For many, the holidays are the busiest time of the year. Things don’t always go as planned and that’s okay. You might miss a workout or have to rearrange your meal plan. There is nothing wrong with choosing to spend more time with loved ones or resting instead of exercising. Friends may spontaneously meet up for brunch or deliver cookies and it’s important to let yourself enjoy those special moments.
Try Body Neutrality
Body neutrality is the practice of appreciating the body for its functions rather than its appearance. For some, body positivity (loving your body as it looks, flaws and all) can seem far too daunting to attempt. Body neutrality is a less intimidating step toward body acceptance. Practice body neutrality by picking a body part and appreciating what it does for you. For example, “I love my arms because they allow me to hug my friends” or “I love my face because I can show emotion and talk to others” or even “I love my shoulders because they allow me to wear my favorite sweatshirt”. Body neutrality acknowledges that you may not love every single part of yourself and that’s okay. It provides us the opportunity to make room for more positive thoughts about our bodies and less room for body-shame and hate.
If you do find yourself busier than normal this winter, please don’t forget to set aside some time for yourself. Traveling, staying up late, and challenging family relationships can be stressful and anxiety-inducing. Things as simple as reading a book, listening to music, using a coloring book, or working on a puzzle can be effective stress relievers. Taking time to relax, have a bubble bath, or do some other self-care activity can take your mind off diet culture and help you practice self-care.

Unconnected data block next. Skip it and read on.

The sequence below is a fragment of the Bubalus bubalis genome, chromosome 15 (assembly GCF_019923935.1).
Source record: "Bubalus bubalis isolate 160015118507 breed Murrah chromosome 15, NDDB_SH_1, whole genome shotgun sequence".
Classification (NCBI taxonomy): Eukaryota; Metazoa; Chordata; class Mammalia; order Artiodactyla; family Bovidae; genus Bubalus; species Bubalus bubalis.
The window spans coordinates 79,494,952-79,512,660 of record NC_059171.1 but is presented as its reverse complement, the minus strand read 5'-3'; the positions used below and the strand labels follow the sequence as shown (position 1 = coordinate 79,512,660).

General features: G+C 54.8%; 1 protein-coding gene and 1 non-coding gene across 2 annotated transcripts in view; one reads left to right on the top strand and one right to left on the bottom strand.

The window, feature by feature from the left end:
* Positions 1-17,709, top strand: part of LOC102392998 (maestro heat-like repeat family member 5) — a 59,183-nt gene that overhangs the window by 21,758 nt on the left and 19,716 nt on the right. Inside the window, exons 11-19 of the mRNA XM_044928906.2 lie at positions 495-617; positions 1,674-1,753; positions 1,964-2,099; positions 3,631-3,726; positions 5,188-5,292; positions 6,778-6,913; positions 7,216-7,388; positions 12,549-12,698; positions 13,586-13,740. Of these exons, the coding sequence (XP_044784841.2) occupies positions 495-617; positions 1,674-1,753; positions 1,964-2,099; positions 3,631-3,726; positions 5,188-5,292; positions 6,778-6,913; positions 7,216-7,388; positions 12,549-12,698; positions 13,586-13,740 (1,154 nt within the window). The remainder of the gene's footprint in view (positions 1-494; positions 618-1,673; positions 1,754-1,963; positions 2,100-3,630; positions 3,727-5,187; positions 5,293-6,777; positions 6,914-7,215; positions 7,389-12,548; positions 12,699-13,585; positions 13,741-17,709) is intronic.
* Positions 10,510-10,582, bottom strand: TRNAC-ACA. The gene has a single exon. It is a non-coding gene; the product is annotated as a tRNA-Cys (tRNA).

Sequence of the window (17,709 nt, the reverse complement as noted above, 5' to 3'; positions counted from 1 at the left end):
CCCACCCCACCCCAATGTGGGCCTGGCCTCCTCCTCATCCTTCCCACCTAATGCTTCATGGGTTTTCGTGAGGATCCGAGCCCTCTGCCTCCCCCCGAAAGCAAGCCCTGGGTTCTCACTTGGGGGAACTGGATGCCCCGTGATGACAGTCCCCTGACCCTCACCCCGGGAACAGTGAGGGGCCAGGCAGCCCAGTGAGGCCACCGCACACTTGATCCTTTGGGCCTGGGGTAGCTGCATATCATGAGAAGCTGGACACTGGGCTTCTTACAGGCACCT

If you have a loved one who is struggling with an eating disorder or disordered thoughts and is not yet in treatment, please get them help. There is no such thing as not being “sick enough”. Eating disorders are treated with a combination of therapy, nutrition education, and medical care. You can schedule an intake with one of our dedicated dietitian’s here. And learn more about our dietitian Grace, who wrote this blog!
Mind Body Co-op is Chicago’s only space for individuals to discover, explore, and heal what is occurring internally at the cognitive, emotional, and physical levels. This unique, holistic approach to treatment and wellness is born out of the belief that examining the cognitive, emotional, and physical pieces and how they intersect helps lead to uncovering your full potential by providing thoughtful, collaborative, and complete integrative mental health care. We offer a variety of clinical services, including individual psychotherapy, group psychotherapy, psychological/neuropsychological assessments, medication management, DBT, adventure therapy, therapeutic yoga, and more. We provide culturally-competent services in English, Spanish, French, Polish, and Arabic. Learn more.